In 1941, artist Anne Poor, only 23 years old, was awarded a $750 commission by the Treasury Department's Section of Fine Arts to
paint the mural for the Depew NY Post Office. She would receive another commission in 1942 for the Gleason, Tennessee Post
Office mural. As the child of a novelist and artist, Anne Poor (1918 - 2002) began her study of art at an early age, and studied at
the Art Students League in New York City while in high school. In the 1930's, she worked on WPA murals for the
U.S. Department of Justice and Department of the Interior with her stepfather, Henry Varnum Poor.
In an article published in the Autumn 1981 Woman's Art Journal, writer Slyvia Moore described the Depew mural thus:
"The Depew mural, showing the factory life of steelworkers...reveals the artist's study of Renaissance works where figures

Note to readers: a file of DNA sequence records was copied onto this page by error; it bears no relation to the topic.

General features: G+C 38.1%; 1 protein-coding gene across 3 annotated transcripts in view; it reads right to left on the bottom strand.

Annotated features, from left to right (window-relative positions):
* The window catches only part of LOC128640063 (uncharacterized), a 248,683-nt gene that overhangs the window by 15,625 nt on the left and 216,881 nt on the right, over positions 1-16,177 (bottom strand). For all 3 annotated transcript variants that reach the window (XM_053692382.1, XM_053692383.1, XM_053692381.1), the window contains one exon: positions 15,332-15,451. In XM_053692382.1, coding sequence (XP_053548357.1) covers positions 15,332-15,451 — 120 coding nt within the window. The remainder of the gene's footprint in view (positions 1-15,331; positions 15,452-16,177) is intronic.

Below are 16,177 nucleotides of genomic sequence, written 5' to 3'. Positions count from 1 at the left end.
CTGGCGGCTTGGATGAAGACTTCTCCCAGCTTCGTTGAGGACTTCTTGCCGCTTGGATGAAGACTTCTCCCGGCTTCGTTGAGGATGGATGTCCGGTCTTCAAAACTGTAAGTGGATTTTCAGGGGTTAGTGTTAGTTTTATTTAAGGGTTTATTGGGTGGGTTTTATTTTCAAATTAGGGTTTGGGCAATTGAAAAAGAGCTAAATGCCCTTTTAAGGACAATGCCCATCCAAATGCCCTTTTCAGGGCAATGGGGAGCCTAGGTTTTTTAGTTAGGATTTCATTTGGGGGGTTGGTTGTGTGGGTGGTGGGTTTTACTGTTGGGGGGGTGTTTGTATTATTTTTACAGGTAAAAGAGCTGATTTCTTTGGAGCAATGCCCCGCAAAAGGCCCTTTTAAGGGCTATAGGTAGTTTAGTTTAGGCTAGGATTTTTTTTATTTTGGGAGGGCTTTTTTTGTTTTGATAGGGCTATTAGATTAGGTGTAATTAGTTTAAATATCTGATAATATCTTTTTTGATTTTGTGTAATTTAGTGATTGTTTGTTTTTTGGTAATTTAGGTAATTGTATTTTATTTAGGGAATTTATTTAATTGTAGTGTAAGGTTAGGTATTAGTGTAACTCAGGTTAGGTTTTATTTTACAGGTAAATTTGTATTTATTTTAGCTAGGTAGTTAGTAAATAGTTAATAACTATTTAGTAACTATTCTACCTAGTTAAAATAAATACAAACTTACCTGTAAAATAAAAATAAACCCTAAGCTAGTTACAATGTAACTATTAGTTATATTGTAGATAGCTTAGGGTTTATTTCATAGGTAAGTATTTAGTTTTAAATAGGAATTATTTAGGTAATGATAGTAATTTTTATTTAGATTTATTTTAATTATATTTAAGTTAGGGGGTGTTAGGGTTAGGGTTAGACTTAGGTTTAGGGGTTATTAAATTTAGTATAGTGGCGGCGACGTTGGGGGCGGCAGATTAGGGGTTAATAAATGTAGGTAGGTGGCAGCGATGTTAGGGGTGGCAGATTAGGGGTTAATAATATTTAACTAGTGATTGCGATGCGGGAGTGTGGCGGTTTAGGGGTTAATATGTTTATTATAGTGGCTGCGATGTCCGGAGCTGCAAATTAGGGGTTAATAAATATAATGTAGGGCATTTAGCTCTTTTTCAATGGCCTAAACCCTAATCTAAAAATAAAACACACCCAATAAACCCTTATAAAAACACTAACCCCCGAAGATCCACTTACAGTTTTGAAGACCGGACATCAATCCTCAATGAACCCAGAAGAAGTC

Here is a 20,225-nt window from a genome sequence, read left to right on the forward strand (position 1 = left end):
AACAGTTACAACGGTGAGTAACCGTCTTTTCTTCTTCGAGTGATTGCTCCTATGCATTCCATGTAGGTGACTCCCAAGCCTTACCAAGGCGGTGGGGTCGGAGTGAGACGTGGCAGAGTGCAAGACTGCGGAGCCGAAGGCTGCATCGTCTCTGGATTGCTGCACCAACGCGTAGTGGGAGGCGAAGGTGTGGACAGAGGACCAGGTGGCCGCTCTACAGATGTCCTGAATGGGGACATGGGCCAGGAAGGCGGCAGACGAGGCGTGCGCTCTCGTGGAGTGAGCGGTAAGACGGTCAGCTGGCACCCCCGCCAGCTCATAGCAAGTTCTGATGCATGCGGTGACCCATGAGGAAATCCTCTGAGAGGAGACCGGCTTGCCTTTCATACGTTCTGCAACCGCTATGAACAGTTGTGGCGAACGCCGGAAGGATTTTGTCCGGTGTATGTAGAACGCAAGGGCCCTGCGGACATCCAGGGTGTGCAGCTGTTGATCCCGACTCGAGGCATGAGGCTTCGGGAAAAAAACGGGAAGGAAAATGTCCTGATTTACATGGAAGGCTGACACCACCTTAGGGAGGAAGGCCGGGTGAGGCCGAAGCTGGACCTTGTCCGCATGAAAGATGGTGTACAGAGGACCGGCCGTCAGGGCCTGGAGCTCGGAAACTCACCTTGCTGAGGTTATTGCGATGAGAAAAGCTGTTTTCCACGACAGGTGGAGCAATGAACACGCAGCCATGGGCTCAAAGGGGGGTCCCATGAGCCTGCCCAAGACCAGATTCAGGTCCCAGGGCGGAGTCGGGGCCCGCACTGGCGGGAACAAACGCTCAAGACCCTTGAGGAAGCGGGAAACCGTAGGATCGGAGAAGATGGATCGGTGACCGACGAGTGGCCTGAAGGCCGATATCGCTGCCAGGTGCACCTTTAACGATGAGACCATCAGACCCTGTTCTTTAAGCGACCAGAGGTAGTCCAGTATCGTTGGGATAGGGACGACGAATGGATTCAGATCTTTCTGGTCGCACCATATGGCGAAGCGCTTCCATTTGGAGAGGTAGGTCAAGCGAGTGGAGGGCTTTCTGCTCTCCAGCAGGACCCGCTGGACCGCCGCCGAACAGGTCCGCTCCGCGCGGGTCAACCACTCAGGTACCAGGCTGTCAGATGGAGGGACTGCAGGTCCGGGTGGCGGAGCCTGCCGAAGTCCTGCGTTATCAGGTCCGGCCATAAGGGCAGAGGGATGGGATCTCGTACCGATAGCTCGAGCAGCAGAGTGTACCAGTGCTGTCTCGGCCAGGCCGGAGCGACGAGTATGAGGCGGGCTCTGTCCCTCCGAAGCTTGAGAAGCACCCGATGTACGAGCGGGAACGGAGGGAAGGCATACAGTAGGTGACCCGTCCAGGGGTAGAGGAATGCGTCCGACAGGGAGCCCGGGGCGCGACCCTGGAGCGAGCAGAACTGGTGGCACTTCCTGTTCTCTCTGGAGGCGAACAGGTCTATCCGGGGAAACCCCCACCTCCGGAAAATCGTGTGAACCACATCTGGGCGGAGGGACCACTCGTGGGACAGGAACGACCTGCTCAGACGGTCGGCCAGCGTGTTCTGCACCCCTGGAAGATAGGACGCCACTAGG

are clustered in small, carefully balanced groups, as in paintings by Piero della Francesca, for example. At the right edge,
where workers take leave of their family, is a porch with slender supports that is not only a type common to small town
houses, but is also very like the architectural structures in Renaissance paintings. Anne Poor was beginning to blend the
knowledge acquired from her studies with direct observation of her subjects. There is mastery of composition and a
feeling for subtle uses of light in this very early and ambitious work."
Anne Poor joined the Women's Army Corps in 1943 and became an official artist/correspondent, creating many drawings
and oil paintings of military life. For the rest of her life, she traveled, taught and continued to paint in various media. Her
paintings are in the collections of the Metropolitan Museum of Art, the Whitney Museum, and the Brooklyn Museum
A website exists here which displays some of Anne Poor's later works.
Special thanks to Donna Massanti, Officer in Charge of the Depew Post Office, for her kind assistance.
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